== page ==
Becker cited updating the 1887 Electoral Count Act, which addressed the process where state-based slates of presidential electors are accepted by Congress. (In recent weeks, new evidence has surfaced showing that Donald Trump’s supporters tried to present Congress with forged certificates as part of an effort to disrupt ratifying the results on January 6, 2021.) Updating that law could also include clarifying which state officials have final authority in elections and setting out clear timetables for challenging election results in federal court after Election Day.

Five centrist Washington-based think tanks issued a report on January 20, Prioritizing Achievable Federal Election Reform, which suggested federal legislation could codify practices now used by nearly three-quarters of the states. Those include requiring voters to present ID, offering at least a week of early voting, allowing all voters to request a mailed-out ballot, and allowing states to start processing returned absentee ballots a week before Election Day.

But the report, which heavily drew on a task force of 29 state and local election officials from 20 states convened by Washington’s Bipartisan Policy Center, was notable in what it did not include, such as restoring the major enforcement section of the Voting Rights Act of 1965, which was removed by the U.S. Supreme Court in 2013. It did not mention the Electoral Count Act nor growing threats to election officials from Trump supporters.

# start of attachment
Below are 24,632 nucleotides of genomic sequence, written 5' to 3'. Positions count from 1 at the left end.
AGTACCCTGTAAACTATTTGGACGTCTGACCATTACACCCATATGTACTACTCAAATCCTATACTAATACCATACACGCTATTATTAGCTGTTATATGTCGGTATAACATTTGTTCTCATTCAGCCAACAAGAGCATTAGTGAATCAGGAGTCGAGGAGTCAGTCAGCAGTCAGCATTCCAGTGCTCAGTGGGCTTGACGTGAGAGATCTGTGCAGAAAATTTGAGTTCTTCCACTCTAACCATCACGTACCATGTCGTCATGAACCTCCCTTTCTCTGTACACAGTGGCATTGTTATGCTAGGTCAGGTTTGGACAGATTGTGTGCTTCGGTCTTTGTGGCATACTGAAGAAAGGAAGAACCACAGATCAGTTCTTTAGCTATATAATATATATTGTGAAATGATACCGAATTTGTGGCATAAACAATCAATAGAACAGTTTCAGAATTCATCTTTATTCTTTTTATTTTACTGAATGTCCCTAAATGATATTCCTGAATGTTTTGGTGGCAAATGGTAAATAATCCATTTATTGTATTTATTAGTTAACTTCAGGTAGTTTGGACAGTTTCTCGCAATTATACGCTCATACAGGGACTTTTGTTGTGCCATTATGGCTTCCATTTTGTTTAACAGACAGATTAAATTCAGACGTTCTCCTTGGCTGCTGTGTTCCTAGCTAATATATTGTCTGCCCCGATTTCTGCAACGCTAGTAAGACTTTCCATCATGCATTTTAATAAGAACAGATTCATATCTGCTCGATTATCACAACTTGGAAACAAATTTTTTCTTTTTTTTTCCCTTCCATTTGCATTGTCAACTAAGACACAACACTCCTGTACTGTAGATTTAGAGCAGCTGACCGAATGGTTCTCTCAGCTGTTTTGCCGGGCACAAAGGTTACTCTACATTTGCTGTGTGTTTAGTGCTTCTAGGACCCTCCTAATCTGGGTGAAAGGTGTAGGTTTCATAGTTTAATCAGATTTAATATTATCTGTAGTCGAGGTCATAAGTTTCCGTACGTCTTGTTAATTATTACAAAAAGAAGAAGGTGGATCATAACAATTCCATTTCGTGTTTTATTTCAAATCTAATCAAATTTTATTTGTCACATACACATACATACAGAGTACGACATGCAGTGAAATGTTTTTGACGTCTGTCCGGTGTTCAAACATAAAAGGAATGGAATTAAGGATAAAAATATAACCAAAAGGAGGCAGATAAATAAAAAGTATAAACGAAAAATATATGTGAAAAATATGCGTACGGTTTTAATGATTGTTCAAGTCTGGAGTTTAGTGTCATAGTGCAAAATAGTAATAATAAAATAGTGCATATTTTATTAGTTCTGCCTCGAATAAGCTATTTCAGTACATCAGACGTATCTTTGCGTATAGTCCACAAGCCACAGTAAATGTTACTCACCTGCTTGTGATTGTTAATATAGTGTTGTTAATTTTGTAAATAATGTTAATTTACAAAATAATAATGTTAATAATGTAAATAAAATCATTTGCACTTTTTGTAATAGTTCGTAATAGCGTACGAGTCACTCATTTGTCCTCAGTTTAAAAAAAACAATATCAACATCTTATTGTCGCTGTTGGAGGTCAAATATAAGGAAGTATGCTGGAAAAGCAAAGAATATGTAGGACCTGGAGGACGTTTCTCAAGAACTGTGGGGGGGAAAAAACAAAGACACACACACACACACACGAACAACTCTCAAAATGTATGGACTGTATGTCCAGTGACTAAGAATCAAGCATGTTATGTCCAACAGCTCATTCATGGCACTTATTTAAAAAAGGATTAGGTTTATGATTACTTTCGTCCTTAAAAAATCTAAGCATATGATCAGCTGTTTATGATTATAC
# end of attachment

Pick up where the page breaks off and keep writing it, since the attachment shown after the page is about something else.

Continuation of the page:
“This won’t satisfy all supporters of the Freedom to Vote Act, but this is a plausible & serious package of reforms to make elections more accessible and secure that could attract bipartisan support,” tweeted Charles Stewart III, a political scientist and director of the MIT Election Data and Science Lab. “A good starting point.”

The reason the centrist recommendations won’t satisfy civil rights advocates is that many of the most troubling developments since the 2020 election would likely remain.

Targeting Battleground States

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Former president Donald Trump

By Rami Ayyub and Alexandra Ulmer

(Reuters) -The prosecutor for Georgia's biggest county on Thursday requested a special grand jury with subpoena power to aid her investigation into then-President Donald Trump's efforts to influence the U.S. state's 2020 election results.